One of the kinds of individual errors has to do with one of the  "unforgivable" errors...violations of company values(honesty, integrity, respect for people as an example), violations of company business principles(rules, standards, expected behaviors) or some types of health, safety and environmental policies.  As I said in my last blog,  a violation of any of these values, principles or policies, in any organization should be grounds for dismissal.  Given the seriousness of the consequences, it's important that leaders are explicit about the absolute nature of these values, principles and some policies.  They need to be reinforced with training at least annually and embedded in all formal leader development training.
Other kinds of errors and misjudgments are made by honest people of good intent...really a product of human frailty.  Daniel Kahneman's book "Thinking Fast and Slow" is probably the best single volume reference to the research of the last several decades into why we all make errors of judgment.  I'll not go into a summary of his work...just simply state that a lot of errors can be attributable to how our brains work. Cordelia Fine's A Mind of its Own, Kathryn Schultz' Being Wrong, and Jonah Lehrer's How We Decide all contribute to a deeper understanding of how highly capable people of good intent make serious error.

An important part of any leader's toolkit is  understanding mental models and mastering the skills of inquiry and advocacy to both challenge her own thinking as well as the thinking of others..  Reveal your own thinking by the use of some key phrases..."I came to this conclusion because...", "This is the experience that leads me to conclude..." and invite challenge  "Do my assumptions seem valid?"  "What's your reaction to what I'm saying?".  When inquiring,  key phrases might include "What causes you to conclude....?"..."The reason I'm asking the question is...."  "Help me understand, can you give me an example?"   Mastery of dialogue skills can help both the leader and others minimize those errors honest people of good intent can make.

Tuesday, July 17, 2012

Errors, Midjudgments and Dishonesty-They aren't all created equal

This may seem self evident but all errors and misjudgments aren't equal.  That said, there are no "shades of grey" when it comes to dishonesty.  It's important that leaders are able to distinguish among different kinds of errors and misjudgments and dishonesty.

The difference between errors and mistakes that can be forgiven, and those that cannot, really has to do with the consequences that result from the error or mistake.  I strongly believe staff need to be able to make mistakes...that's how we learn.  You don't want staff asking permission to do every task.  In addition, taking decisions and managing risk is an important component of leader development.  A short list of  the kinds of errors that should be correctable might include such things as overspending an allocated budget, missing deadlines, failure to coordinate with key stakeholders, poor prioritization resulting in over-promising and under-delivering,  and failure to properly accrue year end expenses.  This list could go on and on.  The point is, mistakes will be made and should be used as learning and development opportunities.  There are limits.  Staff shouldn't be making every possible mistake, nor should they make the same one twice.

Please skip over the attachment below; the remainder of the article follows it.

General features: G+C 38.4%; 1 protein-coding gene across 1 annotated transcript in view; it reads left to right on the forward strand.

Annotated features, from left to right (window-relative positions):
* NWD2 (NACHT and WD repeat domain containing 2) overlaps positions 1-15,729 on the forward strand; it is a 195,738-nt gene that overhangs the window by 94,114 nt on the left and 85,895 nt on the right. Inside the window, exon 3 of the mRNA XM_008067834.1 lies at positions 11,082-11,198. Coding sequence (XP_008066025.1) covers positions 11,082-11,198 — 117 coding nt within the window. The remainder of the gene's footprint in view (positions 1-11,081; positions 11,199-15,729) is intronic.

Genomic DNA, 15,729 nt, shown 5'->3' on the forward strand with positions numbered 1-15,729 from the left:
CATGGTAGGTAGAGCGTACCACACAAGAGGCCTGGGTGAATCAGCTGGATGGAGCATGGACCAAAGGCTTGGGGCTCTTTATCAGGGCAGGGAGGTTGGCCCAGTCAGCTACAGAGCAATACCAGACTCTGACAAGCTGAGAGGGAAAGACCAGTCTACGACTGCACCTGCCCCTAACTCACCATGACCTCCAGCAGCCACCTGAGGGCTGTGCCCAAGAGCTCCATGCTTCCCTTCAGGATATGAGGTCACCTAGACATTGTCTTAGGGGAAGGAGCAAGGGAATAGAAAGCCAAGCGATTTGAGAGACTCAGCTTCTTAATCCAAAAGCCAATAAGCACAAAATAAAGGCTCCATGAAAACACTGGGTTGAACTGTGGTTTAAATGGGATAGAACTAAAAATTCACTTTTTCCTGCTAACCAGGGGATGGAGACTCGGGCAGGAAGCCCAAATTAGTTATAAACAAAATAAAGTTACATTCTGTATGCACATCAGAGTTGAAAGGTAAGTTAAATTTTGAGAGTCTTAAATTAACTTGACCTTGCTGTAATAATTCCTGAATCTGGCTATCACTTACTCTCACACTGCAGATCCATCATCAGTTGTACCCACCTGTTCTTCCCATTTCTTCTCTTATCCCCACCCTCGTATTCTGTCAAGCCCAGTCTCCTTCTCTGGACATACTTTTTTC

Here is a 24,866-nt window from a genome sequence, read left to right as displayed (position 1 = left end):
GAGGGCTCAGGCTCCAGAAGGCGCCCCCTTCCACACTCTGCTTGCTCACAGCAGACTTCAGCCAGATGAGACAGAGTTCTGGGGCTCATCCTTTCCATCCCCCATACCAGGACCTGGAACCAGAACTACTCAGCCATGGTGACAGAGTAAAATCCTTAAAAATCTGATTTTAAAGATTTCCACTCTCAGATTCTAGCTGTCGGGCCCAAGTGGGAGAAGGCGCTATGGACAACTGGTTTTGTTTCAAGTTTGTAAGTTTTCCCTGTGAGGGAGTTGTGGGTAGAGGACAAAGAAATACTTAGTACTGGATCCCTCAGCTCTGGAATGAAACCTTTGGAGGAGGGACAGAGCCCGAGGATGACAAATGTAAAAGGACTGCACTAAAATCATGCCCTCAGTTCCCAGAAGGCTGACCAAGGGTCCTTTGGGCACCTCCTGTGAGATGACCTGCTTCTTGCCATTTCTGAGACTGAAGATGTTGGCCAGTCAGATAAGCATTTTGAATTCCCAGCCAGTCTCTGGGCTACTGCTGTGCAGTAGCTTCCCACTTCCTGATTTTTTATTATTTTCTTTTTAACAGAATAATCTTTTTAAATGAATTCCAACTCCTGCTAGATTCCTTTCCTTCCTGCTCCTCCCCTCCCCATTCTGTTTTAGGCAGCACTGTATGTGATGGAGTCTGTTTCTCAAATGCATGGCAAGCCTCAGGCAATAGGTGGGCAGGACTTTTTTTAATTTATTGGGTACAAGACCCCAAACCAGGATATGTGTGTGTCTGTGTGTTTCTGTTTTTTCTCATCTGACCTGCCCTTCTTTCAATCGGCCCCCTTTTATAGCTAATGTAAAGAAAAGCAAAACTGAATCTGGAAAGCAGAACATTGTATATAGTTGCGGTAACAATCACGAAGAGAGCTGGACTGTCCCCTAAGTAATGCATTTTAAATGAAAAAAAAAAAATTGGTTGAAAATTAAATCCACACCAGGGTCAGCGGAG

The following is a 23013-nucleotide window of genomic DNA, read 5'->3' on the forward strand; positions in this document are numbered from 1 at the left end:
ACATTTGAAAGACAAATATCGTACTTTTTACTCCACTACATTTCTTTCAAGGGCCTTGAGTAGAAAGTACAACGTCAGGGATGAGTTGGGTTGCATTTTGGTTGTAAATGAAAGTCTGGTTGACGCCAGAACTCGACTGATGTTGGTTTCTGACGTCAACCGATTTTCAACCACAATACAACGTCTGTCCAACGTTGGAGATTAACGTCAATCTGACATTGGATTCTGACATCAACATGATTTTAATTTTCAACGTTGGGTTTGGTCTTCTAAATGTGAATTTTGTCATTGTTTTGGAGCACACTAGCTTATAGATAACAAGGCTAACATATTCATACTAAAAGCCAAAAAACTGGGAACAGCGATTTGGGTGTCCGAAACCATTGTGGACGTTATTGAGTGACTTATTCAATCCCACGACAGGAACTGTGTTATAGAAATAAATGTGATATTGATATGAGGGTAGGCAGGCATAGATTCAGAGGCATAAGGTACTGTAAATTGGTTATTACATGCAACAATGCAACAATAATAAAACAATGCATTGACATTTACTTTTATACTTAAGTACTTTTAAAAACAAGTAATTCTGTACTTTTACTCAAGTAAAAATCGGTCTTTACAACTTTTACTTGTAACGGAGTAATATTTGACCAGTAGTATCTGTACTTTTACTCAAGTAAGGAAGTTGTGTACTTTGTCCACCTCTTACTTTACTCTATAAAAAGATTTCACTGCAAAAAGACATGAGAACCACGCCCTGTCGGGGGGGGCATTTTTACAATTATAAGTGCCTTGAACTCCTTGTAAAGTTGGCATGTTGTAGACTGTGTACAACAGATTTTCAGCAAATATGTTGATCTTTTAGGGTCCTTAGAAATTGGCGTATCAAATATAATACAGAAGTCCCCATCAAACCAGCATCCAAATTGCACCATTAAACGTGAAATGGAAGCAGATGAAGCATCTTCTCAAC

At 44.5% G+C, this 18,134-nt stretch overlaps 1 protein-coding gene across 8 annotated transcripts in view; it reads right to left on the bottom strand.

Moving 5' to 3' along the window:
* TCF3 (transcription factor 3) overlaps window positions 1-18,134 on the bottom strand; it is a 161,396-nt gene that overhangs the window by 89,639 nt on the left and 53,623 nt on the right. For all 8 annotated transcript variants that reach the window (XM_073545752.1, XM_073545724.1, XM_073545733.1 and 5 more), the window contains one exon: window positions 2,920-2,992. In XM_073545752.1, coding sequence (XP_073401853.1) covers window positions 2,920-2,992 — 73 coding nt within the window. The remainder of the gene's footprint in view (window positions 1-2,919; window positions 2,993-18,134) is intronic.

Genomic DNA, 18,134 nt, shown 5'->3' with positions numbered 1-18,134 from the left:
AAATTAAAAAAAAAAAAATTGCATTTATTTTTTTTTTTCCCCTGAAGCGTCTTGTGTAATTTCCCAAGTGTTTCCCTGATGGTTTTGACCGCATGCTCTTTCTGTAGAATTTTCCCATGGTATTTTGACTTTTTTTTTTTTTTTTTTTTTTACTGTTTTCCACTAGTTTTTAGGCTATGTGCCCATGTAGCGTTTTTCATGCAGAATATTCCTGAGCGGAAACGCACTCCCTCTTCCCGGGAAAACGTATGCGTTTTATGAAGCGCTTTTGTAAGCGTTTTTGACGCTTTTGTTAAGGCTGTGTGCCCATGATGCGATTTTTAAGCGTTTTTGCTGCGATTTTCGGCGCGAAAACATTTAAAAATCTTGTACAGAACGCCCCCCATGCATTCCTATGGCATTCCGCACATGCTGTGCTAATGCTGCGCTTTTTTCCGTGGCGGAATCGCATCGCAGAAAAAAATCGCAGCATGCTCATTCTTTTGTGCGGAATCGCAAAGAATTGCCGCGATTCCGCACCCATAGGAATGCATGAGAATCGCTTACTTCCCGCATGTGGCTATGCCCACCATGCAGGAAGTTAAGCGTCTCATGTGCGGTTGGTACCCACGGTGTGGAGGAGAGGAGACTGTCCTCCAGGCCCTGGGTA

There are errors and misjudgments that cannot be forgiven or written off as a development experience.  These mostly have to do with consequences.  There are those that have to do with catastrophic business loss or reputational damage due to undue risk.  A short list would include the recent losses at JP Morgan, the Deepwater Horizon spill in the Gulf of Mexico,  "no docs" mortgages to people who have never paid a debt, and the space shuttle Challenger disaster in 1986.  Yes, lessons should be learned from these incidents, but those in positions of responsibility must be held accountable for these type errors and misjudgments.   Another type of "unforgivable" has to do with violations of company values(honesty, integrity, respect for people as an example), violations of company business principles(rules, standards, expected behaviors) or some types of health, safety and environmental policies.  An example of the health, safety and environmental "unforgivables" are the twelve lifesaving rules in Shell.  A violation of any of these rules, in any part of the company globally, is grounds for dismissal.
The last category in the "errors, misjudgments and dishonesty" group, is of course, dishonesty.   Sometimes there is a fine line between violation of "the rules, regulations or standards" and dishonesty.  The key differentiator for me between rules violations and dishonesty has always been whether or not there was an "intent to deceive".  Often a forgivable rules violation turns into dishonesty when actions are taken to "cover up" a violation.
Great leaders know the difference among errors, misjudgments and dishonesty.  They create an environment where mistakes can be made and both personal and professional development can be robust.  They also take actions to be explicit about errors that are unacceptable and put in place processes to mitigate risk in complex business activities.

Tuesday, July 10, 2012

Errors, Misjudgments and Dishonesty-Picking up the Pieces

There are quite a few variations to discuss in this space.  For the time being I'm going to only deal with the circumstance where misconduct or illegal activity has resulted in the removal or resignation of the most senior leaders in a company.  I'm also not going to deal with personal misconduct(inappropriate relationships with subordinates, falsified expense statements, inappropriate use of company resources, etc).  This blog entry will deal with removal or resignation in the pursuit of business activity.  I'll start at the point at which the senior leader or leaders have been removed or resigned under pressure.